Colm Bonnar excited by Carlow's sharp rise
By Cian O'Connell
Colm Bonnar's remarkable hurling CV has been embellished in Carlow.
A distinguished and decorated player for Cashel King Cormacs and in the blue and gold of Tipperary, Bonnar quickly turned to coaching.
Waterford and WIT developed under his guidance, while Bonnar also took charge of Wexford before a successful stint with Ballyhale Shamrocks.
With Carlow Bonnar has steered them to Christy Ring and Joe McDonagh Cup triumphs ensuring a place in the 2019 Leinster Championship was gleaned.
Managing and preparing teams was always something which interested Bonnar. "The course I did was recreation and leisure in WIT with the ambition to be a full-time hurling coach," Bonnar admits.
"It actually worked out, I was one of the first full time coaches in third level. That model has been followed in all the other third level colleges and universities.
"WIT was one of the first to start it off. I always loved being out there getting a buzz from trying to get a reaction from players.
"As much as I enjoyed playing I get great satisfaction out of seeing lads playing and improving. That is the case and I'm hoping we've done enough improving to be able to compete with the bigger teams this year."
Suddenly hurling is a significant topic of conversation in Carlow and Bonnar is relishing the sense of anticipation.
"Galway, what a game; Kilkenny coming to Cullen Park," Bonnar remarks.
"The atmosphere that is going to be there and the talk in Carlow already about it and it is incredible to think that they are talking about hurling in Carlow the way they are.
“We are looking forward to these games, it is a big plus for us, but we need to keep our end of the bargain.
"We need to make sure we put in the performances. We realise Offaly had a tough time up there, but we are hoping that won't be our case."
There is genuine excitement about how sharply and impressively Carlow have improved, according to Bonnar.
"It is new ground for this Carlow hurling team, who performed so well in the Christy Ring and Joe McDonagh," Bonnar acknowledges.
"It is hard to think that two and a half years ago that is where we were. Now they are competing against the very elite in Leinster. It is crazy, I never thought we would be in this position so soon. Having said that we will get a dose of reality very quickly in terms of going to Salthill to play Galway.
"We will see first hand what it is like to be a top class inter-county hurling team because that is where our boys have aspirations.
"What better place to start than against the current Leinster champions and the All Ireland champions from the year before. It will be a quick wake up call for us."
When returning to the inter-county game with Carlow Bonnar must have felt that he could bring their hurling up a level or two?
"I didn't really know what to expect when I went in," Bonnar replies. "At the time they had six senior teams, they are down to four now, but when I saw the four teams in the semi-finals I thought there was a good bunch of lads there. I could see myself getting a very strong XV, that is what happened.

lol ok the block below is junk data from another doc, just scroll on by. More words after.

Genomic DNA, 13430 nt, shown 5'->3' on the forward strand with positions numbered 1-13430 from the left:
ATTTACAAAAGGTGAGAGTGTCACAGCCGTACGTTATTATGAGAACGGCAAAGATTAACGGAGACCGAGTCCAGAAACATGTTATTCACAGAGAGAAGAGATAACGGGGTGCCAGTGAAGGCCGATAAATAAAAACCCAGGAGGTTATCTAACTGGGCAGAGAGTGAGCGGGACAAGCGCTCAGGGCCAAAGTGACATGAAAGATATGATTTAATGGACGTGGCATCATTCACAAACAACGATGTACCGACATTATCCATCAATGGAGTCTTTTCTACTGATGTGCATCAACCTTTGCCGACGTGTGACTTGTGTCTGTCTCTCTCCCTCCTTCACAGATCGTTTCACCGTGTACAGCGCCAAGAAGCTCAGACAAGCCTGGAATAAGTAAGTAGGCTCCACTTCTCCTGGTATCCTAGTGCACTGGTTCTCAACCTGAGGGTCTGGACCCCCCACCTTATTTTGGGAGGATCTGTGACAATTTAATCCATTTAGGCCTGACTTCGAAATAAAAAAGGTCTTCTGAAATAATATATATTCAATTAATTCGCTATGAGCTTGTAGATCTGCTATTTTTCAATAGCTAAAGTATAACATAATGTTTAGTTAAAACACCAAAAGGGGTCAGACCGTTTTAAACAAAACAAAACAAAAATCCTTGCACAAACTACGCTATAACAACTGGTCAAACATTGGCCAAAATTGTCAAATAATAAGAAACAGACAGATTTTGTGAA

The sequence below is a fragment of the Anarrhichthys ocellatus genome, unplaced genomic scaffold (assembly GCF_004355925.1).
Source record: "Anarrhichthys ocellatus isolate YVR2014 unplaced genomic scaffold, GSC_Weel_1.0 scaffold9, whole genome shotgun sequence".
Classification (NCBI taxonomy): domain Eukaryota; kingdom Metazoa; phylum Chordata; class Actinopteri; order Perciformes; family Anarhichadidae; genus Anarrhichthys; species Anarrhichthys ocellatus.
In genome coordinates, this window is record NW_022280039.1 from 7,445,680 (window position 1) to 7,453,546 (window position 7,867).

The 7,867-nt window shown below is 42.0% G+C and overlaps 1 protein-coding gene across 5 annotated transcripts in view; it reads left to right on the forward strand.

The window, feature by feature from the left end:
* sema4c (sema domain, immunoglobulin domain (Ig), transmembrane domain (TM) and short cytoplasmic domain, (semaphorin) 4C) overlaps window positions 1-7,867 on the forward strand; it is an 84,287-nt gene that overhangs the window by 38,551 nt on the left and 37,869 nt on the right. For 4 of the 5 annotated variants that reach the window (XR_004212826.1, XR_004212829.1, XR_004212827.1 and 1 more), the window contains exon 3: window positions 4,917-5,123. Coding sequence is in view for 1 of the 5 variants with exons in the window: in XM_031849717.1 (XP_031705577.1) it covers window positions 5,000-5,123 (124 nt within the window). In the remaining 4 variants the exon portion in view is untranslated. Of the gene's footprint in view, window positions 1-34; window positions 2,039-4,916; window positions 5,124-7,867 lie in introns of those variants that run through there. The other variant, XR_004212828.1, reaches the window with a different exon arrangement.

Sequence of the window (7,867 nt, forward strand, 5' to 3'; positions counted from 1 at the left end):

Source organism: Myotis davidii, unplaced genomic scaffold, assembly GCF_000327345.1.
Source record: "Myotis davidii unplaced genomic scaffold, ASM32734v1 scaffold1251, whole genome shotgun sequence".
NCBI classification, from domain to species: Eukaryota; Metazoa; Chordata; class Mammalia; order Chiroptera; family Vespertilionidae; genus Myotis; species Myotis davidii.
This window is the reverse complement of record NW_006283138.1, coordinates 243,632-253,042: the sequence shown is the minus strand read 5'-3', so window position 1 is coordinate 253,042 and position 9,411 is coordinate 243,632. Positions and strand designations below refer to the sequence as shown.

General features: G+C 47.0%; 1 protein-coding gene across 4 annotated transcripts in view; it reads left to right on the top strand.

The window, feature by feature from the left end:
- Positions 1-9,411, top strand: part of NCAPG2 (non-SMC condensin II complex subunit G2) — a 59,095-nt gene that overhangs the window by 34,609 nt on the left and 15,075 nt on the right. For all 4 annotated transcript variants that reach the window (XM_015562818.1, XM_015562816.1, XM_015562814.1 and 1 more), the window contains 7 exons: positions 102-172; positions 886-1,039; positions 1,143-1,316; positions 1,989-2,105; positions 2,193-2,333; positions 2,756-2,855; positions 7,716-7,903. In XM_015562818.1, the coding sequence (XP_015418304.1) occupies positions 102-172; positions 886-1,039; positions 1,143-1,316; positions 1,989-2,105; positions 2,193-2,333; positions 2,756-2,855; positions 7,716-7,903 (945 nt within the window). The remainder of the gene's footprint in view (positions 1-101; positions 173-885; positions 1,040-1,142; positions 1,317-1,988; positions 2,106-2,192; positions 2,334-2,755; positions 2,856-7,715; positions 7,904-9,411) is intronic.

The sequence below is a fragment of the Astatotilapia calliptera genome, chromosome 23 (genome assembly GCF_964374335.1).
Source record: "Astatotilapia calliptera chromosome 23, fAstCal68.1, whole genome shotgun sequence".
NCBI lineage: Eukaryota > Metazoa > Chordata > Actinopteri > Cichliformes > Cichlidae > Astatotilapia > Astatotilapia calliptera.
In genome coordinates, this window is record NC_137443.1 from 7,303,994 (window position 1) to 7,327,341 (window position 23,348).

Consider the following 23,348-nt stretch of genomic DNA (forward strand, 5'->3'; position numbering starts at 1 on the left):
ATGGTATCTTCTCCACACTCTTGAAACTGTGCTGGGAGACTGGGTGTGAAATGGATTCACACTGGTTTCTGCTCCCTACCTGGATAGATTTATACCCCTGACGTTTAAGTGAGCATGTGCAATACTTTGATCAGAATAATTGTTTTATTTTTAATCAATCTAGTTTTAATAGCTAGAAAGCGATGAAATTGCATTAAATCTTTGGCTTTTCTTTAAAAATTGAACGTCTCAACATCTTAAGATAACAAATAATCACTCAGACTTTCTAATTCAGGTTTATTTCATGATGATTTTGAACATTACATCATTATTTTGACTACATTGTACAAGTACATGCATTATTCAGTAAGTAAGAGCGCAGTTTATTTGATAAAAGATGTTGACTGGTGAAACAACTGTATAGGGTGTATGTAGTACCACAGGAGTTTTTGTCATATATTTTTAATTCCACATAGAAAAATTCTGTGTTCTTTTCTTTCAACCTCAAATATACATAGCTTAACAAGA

"It took us a while to find our feet, we lost the Division 2A League Final, but regrouped to win a very good Christy Ring. It showed our potential that day when I think we scored 5-24 in Croke Park, they are well able to hurl.
“Obviously then we had the restructure with the Joe McDonagh, that was another step up, it was very, very competitive. Every team had ambitions to go on to win it.
"With Kerry and Laois having been up in 1B they had ambitions of maybe winning it and I think we were a surprise package last year. We took it from there."
Many valuable lessons were learned during Carlow's Allianz Hurling League Division 1B campaign which included a draw against Sunday's opponent Galway.
"Here we are, it is a huge, huge challenge for us, ground we have never covered before," Bonnar adds.
"We don't really know what to expect. We have seen these players on telly for four or five years. Even when we won the Joe McDonagh we were the game before the Leinster Senior Final, just to see the power, pace, intensity, and lightning speed of the hurling.
"It was an eye opener, that is the level we have to get our game to. That is the gap we have to close, but the fact we are playing these teams has made our lads train more and even harder to try to get their game to that level.
"We won't know until we hit the ground at 3 o'clock above in Salthill where we are."
While Carlow's playing numbers are low compared to the other nine counties in the Leinster and Munster, Bonnar feels the tight knit element is beneficial.
"It is because the club scene is good," Bonnar comments. "Sometimes when you have only four teams or whatever it can become very nasty because you could become too used to a player.
"In fairness to the lads in the last number of years teams have played it tough and hard, they've been very fair with each other.
"When they have come in there has been no back biting and because they know each other so well people with Mount Leinster Rangers would have first cousins on the St Mullins' team and vice versa.
"They know each other very well. The way we look at it is because there is only four clubs it is like a big club so there is a real unity among us.
"There is a sense that we are up against bigger counties with bigger facilities and more teams playing so there is that type of club mentality with us. It does help. It is more of a help to us than a hindrance."
Undoubtedly, Bonnar's purposeful approach has assisted Carlow's splendid rise.